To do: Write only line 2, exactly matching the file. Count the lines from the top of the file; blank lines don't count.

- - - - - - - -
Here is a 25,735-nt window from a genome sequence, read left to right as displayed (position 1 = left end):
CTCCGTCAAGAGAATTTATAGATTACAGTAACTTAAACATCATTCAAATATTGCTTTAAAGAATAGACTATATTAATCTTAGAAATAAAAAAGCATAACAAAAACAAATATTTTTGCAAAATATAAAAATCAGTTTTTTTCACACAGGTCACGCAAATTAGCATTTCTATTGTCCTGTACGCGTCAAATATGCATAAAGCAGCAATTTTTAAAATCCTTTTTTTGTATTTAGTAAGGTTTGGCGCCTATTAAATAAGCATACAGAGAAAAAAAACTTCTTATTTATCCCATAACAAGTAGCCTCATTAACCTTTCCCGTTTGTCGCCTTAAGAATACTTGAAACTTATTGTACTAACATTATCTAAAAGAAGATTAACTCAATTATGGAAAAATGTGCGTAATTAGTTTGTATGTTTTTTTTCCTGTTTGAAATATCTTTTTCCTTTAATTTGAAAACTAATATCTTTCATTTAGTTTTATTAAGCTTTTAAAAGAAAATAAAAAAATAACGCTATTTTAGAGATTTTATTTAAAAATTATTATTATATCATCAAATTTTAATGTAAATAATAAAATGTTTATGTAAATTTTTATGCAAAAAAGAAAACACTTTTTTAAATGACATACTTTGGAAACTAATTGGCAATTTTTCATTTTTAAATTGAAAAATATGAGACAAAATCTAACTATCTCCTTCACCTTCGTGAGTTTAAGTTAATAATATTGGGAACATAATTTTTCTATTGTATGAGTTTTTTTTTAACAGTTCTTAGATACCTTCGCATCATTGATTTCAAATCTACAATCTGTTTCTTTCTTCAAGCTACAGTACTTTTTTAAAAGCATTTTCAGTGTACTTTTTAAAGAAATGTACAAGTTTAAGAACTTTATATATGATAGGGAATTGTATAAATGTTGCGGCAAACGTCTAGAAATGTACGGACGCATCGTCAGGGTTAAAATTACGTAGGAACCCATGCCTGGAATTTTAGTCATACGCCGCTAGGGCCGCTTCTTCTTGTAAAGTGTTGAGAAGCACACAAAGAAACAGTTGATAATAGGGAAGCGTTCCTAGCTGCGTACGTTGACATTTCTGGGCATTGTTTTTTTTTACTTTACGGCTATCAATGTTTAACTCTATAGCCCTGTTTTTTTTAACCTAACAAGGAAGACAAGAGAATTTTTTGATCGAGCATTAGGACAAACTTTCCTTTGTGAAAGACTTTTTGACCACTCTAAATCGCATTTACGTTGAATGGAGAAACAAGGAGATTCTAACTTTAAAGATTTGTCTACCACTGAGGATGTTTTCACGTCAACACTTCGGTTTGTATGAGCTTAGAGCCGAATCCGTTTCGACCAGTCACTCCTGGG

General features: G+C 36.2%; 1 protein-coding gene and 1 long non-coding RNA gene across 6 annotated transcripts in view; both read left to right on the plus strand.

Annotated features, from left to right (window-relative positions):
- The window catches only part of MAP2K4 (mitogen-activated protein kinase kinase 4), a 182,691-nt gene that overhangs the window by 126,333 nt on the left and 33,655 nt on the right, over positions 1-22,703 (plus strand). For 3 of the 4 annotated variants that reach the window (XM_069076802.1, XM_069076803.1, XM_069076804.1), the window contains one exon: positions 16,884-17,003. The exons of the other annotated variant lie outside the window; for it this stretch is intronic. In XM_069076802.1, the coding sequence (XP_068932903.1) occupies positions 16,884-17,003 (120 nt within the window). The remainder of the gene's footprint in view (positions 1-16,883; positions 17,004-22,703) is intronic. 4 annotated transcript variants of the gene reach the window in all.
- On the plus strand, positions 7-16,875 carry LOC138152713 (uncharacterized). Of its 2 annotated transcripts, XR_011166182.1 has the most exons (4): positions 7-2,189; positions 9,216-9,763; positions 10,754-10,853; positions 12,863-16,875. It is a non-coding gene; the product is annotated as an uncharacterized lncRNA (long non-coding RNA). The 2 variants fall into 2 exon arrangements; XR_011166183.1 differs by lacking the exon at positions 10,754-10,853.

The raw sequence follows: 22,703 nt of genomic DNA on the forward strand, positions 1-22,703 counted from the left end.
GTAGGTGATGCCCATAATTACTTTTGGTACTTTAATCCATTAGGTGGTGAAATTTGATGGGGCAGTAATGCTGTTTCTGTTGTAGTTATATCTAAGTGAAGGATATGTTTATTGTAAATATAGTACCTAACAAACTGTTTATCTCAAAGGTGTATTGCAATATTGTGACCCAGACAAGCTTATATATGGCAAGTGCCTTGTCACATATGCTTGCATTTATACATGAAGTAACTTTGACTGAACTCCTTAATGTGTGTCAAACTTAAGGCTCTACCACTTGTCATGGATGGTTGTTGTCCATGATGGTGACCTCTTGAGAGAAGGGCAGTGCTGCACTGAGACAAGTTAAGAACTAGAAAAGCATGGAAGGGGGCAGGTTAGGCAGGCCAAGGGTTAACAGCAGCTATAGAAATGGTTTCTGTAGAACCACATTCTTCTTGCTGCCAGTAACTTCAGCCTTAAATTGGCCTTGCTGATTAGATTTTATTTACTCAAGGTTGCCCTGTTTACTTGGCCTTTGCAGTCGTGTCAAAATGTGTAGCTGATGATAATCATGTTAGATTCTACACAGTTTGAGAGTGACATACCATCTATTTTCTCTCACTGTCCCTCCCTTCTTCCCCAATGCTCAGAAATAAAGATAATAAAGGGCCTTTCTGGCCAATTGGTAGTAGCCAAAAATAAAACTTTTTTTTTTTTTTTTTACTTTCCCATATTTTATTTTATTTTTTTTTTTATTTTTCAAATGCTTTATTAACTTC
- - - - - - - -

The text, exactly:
CTCCGTCAAGAGAATTTATAGATTACAGTAACTTAAACATCATTCAAATATTGCTTTAAAGAATAGACTATATTAATCTTAGAAATAAAAAAGCATAACAAAAACAAATATTTTTGCAAAATATAAAAATCAGTTTTTTTCACACAGGTCACGCAAATTAGCATTTCTATTGTCCTGTACGCGTCAAATATGCATAAAGCAGCAATTTTTAAAATCCTTTTTTTGTATTTAGTAAGGTTTGGCGCCTATTAAATAAGCATACAGAGAAAAAAAACTTCTTATTTATCCCATAACAAGTAGCCTCATTAACCTTTCCCGTTTGTCGCCTTAAGAATACTTGAAACTTATTGTACTAACATTATCTAAAAGAAGATTAACTCAATTATGGAAAAATGTGCGTAATTAGTTTGTATGTTTTTTTTCCTGTTTGAAATATCTTTTTCCTTTAATTTGAAAACTAATATCTTTCATTTAGTTTTATTAAGCTTTTAAAAGAAAATAAAAAAATAACGCTATTTTAGAGATTTTATTTAAAAATTATTATTATATCATCAAATTTTAATGTAAATAATAAAATGTTTATGTAAATTTTTATGCAAAAAAGAAAACACTTTTTTAAATGACATACTTTGGAAACTAATTGGCAATTTTTCATTTTTAAATTGAAAAATATGAGACAAAATCTAACTATCTCCTTCACCTTCGTGAGTTTAAGTTAATAATATTGGGAACATAATTTTTCTATTGTATGAGTTTTTTTTTAACAGTTCTTAGATACCTTCGCATCATTGATTTCAAATCTACAATCTGTTTCTTTCTTCAAGCTACAGTACTTTTTTAAAAGCATTTTCAGTGTACTTTTTAAAGAAATGTACAAGTTTAAGAACTTTATATATGATAGGGAATTGTATAAATGTTGCGGCAAACGTCTAGAAATGTACGGACGCATCGTCAGGGTTAAAATTACGTAGGAACCCATGCCTGGAATTTTAGTCATACGCCGCTAGGGCCGCTTCTTCTTGTAAAGTGTTGAGAAGCACACAAAGAAACAGTTGATAATAGGGAAGCGTTCCTAGCTGCGTACGTTGACATTTCTGGGCATTGTTTTTTTTTACTTTACGGCTATCAATGTTTAACTCTATAGCCCTGTTTTTTTTAACCTAACAAGGAAGACAAGAGAATTTTTTGATCGAGCATTAGGACAAACTTTCCTTTGTGAAAGACTTTTTGACCACTCTAAATCGCATTTACGTTGAATGGAGAAACAAGGAGATTCTAACTTTAAAGATTTGTCTACCACTGAGGATGTTTTCACGTCAACACTTCGGTTTGTATGAGCTTAGAGCCGAATCCGTTTCGACCAGTCACTCCTGGG